The Corridors of Power
The Great Offices of State is part of The Corridors of Power season on BBC Four. Also in this season is Getting Our Way, a series looking back at 500 years of intrigue to construct a history of British diplomacy.Go to the Getting Our Way website
Inside the Secret Corridors of Power
Is the Foreign Office really like Hogwarts? Clare Bolt meets a man who knows...
To quote The Sunday Telegraph, "You’re nobody in politics until you’ve been Cockerelled".
Journalist Michael Cockerell has made an art of political portraiture, producing 20 in as many years: from Ted (Heath) to Tony (Blair), he specialises in teasing out the ‘human side’ of politicians.
But this time around, It’s not just the ministers who are wrenched into daylight. In his series The Great Offices of State, Cockerell slips behind the scenes at the Treasury, the Exchequer and the Foreign Office to discover who wields the real power.
The series delivers a ‘Hogwartian’ twist, delving into the dark and hidden secret corridors of the institutions and ‘get the essence of the place’.
‘I knew it wasn’t going to be easy,’ Cockerell recalls over lunch. ‘But this is not an observational documentary, it’s more a sense of the three great offices – their history, their specific culture and ethos. I wanted to look at the kinds of people who choose to become Foreign Office diplomats or Treasury mandarins.’
The working title, The Chamber of Secrets, was particularly apt, given the camera-shy nature of mandarins.
Take the permanent secretaries who inhabit a world behind the scenes. ‘They’re the people for whom discretion is like calcium in their bones,’ Cockerell says. ‘They are professionally discreet. What I try to do is to get people to speak candidly; if you talk to anyone about the place they work they will have a view.’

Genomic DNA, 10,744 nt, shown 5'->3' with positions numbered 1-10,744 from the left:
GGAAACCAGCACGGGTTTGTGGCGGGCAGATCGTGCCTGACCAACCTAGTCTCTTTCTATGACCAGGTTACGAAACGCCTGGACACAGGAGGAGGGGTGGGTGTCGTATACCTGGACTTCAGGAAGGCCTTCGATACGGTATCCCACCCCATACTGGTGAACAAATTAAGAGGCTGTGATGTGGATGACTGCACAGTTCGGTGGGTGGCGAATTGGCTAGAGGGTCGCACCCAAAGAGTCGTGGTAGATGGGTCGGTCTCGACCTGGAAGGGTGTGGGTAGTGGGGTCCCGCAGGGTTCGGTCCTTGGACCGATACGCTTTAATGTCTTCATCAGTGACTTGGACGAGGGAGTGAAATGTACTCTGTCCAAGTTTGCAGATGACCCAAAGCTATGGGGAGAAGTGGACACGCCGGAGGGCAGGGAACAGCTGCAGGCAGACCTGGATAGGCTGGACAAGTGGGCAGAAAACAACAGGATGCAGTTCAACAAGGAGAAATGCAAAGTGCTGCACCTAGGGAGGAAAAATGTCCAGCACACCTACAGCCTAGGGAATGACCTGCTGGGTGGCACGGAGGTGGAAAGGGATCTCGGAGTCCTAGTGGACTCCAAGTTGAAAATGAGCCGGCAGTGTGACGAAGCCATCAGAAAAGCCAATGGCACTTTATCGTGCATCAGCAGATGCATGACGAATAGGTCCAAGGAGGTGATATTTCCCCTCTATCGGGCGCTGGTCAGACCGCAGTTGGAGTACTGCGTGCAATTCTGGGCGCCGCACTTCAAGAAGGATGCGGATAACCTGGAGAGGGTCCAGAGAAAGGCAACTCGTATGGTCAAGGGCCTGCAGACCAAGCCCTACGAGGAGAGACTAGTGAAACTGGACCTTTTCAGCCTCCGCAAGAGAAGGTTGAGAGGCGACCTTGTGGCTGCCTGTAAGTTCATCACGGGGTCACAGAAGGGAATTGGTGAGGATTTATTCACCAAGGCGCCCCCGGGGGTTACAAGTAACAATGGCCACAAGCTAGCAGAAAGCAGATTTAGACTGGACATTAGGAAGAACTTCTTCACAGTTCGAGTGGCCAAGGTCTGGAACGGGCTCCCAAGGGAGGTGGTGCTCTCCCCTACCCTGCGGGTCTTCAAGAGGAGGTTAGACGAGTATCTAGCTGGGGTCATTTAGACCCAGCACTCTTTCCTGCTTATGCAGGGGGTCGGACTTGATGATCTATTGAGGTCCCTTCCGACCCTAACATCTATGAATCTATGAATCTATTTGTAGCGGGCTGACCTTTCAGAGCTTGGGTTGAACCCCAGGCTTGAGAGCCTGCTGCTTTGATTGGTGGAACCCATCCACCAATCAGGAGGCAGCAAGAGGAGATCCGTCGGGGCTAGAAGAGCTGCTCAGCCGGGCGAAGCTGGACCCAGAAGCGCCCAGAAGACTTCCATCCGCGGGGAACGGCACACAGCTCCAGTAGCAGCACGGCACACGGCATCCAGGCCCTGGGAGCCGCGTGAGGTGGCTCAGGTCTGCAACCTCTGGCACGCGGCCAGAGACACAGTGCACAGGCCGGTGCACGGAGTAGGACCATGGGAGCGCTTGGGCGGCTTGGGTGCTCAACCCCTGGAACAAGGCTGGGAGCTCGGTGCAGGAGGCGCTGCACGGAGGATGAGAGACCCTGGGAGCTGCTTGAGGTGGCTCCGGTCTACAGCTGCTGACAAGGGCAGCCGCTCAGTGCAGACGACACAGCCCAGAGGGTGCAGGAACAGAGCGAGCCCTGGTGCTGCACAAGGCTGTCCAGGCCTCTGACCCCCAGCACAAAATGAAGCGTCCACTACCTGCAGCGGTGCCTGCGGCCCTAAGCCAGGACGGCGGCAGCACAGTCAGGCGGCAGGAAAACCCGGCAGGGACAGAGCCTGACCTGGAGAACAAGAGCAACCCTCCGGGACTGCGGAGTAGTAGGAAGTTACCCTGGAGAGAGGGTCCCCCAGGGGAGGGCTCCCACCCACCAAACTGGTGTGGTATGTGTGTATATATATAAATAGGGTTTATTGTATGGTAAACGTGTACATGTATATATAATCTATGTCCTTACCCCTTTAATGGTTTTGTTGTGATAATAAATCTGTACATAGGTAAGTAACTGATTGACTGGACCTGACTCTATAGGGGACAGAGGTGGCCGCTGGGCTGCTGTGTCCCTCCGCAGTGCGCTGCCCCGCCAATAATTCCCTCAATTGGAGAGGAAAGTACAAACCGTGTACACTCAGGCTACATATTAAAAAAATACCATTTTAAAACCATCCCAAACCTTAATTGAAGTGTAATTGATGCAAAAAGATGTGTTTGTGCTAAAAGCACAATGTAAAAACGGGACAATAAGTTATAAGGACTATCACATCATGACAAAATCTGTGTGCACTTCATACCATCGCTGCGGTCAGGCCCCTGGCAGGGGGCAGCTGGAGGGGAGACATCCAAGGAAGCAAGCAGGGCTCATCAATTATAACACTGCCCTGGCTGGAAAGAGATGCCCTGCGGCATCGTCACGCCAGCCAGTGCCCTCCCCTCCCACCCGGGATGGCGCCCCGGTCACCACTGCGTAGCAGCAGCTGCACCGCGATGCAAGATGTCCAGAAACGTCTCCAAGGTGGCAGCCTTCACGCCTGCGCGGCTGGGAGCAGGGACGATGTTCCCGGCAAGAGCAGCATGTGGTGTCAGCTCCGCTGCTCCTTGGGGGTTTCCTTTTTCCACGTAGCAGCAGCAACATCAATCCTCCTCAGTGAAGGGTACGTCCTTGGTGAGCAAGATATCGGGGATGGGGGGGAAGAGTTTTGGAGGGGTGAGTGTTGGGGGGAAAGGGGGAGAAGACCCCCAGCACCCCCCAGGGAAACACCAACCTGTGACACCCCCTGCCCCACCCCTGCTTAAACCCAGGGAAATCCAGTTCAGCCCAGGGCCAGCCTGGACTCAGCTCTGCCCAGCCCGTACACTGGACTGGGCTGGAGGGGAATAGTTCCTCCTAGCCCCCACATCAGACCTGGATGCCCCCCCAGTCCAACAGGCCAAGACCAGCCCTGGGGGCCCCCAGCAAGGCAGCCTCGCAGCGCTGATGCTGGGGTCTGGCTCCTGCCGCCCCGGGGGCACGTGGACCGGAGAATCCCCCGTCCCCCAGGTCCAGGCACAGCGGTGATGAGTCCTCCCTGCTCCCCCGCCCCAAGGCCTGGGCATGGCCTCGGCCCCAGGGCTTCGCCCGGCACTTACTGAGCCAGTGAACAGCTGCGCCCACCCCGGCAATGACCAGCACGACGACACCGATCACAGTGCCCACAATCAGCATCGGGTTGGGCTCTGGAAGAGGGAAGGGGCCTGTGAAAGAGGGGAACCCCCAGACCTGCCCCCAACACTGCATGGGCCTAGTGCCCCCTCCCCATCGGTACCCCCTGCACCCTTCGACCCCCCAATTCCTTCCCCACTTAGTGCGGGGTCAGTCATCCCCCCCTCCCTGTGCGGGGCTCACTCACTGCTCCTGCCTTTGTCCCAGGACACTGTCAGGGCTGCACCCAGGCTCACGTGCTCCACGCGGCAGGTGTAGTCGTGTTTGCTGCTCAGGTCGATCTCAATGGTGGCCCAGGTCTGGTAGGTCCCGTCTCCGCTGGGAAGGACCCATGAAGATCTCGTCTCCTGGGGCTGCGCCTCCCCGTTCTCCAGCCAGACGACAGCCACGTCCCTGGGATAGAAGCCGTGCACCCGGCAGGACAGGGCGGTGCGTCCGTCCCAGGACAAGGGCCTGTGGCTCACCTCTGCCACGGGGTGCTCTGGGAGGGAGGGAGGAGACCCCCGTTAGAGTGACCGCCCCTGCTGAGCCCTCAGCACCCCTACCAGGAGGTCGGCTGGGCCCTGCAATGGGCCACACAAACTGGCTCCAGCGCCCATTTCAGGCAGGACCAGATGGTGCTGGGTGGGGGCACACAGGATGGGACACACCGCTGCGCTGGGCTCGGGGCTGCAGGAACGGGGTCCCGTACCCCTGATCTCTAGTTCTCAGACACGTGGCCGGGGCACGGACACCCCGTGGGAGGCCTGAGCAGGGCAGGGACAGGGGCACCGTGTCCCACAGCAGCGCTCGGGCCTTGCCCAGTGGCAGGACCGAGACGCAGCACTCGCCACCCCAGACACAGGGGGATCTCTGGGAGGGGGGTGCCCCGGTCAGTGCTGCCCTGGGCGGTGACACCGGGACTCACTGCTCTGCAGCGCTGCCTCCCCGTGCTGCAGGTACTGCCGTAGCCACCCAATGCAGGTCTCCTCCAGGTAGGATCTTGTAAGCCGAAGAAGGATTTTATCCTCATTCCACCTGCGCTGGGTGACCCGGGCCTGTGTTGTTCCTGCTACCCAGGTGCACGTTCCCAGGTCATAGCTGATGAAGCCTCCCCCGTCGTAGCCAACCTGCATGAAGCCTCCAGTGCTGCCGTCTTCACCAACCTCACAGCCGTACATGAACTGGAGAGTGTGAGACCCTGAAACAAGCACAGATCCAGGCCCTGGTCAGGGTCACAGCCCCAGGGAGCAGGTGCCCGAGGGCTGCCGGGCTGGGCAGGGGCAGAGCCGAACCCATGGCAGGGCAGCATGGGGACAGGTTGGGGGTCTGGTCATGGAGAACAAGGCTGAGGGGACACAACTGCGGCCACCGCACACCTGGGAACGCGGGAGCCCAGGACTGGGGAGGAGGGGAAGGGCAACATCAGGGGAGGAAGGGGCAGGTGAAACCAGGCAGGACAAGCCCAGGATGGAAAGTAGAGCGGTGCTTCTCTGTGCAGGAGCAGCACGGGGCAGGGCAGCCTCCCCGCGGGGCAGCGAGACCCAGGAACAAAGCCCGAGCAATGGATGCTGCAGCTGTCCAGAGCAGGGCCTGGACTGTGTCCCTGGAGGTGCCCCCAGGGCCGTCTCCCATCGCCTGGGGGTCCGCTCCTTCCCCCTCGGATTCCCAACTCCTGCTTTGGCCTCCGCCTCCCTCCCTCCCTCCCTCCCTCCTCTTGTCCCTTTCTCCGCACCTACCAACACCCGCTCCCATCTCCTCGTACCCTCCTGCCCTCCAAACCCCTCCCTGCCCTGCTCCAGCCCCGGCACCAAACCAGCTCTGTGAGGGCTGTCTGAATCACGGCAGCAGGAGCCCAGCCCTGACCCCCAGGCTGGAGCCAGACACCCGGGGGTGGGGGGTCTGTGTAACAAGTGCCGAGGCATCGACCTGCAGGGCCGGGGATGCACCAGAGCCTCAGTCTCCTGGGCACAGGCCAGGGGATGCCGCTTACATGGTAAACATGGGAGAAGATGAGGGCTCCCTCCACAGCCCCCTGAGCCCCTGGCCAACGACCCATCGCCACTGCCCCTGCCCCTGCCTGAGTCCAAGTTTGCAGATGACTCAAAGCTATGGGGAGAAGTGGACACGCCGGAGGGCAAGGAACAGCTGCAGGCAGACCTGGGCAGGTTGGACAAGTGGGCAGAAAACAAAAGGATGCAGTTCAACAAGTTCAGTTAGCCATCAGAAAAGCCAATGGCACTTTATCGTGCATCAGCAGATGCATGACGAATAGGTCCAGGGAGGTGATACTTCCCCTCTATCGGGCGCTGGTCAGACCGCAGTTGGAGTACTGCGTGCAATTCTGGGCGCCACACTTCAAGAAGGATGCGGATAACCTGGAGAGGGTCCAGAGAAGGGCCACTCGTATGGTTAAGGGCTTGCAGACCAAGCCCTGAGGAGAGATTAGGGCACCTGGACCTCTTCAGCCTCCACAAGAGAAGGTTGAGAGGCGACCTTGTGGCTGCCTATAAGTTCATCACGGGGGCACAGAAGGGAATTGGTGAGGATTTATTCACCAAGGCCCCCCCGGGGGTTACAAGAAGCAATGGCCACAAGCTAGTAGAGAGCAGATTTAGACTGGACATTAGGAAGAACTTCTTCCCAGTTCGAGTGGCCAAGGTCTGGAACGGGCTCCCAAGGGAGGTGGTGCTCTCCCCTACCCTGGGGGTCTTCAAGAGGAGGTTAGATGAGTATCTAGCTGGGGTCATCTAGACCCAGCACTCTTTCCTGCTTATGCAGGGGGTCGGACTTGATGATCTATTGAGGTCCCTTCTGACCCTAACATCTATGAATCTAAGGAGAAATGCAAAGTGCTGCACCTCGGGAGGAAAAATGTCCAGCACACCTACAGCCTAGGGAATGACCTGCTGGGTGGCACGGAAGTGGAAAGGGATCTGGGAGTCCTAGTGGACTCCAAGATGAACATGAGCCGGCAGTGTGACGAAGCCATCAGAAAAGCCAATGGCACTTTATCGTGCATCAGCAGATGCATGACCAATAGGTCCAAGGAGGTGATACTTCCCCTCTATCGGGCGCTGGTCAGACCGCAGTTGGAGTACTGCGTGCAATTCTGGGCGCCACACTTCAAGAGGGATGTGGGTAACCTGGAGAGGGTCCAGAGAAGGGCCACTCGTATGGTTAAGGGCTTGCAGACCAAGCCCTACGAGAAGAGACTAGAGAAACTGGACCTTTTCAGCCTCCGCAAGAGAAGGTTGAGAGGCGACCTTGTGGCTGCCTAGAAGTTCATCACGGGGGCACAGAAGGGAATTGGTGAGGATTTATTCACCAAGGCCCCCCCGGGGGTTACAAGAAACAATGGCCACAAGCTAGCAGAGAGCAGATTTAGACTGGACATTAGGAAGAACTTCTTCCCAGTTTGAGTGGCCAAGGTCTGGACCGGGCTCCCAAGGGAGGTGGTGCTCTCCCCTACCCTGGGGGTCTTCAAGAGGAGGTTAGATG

Is it true that ministers get moulded by their permanent civil servants? ‘One diplomat said to me that the Foreign Office tends to view the arrival of a new Foreign Secretary as an oyster regards the intrusion of a piece of grit,’ he smiles. ‘Likely to prove an irritant and of little lasting value.’
Roy Jenkins told him that at the Home Office ‘things come at you out of a clear blue sky’, while the Treasury more closely resembles ‘a long winter’. What he learned was that each office has a different history and different characteristics: each has to deal with a different set of problems, which in turn causes them to behave in distinct ways.
The series also takes in their provenance: the Home Office, for instance, was formed in 1782 on the back of the Gordon Riots. ‘It came out of the barrel of a gun and hasn’t really changed’ – while the FO was built in Victorian times, an edifice which expressed Britain’s status at the height of its imperial power.
The FO, he says, traditionally saw itself as the Queen’s representative abroad and liked to think that it recruited the cleverest people in the country, more often from a more narrow social class than the other civil services (the old public schools like Eton and Winchester were favourites).
‘The interesting question for the Foreign Office is how Britain comes to terms with our reduced circumstances,’ Cockerell says. ‘One US Secretary of State said the British had lost an empire, but not yet found a role. The story of the FO is the story of how successive diplomats and ambassadors have come to terms with that.’
The programme takes us to the present day, where Cockerell gets a lucky break. ‘I knew that Jacqui Smith was standing down and a reshuffle was pending,’ he recalls. ‘So I rang Alan Johnson and said, I hear you might be in the frame for getting one of the great offices – could we be with you when you go to your new office?
‘He said, ‘Not for the first time Michael, you seem to know more about it than me. But yes, you can be put on alert.’ We were there filming when he arrived and when he was introduced to his permanent secretary, Sir David Normington.’
Article By Clare Bolt. Originally published in Ariel 02 Feb 10.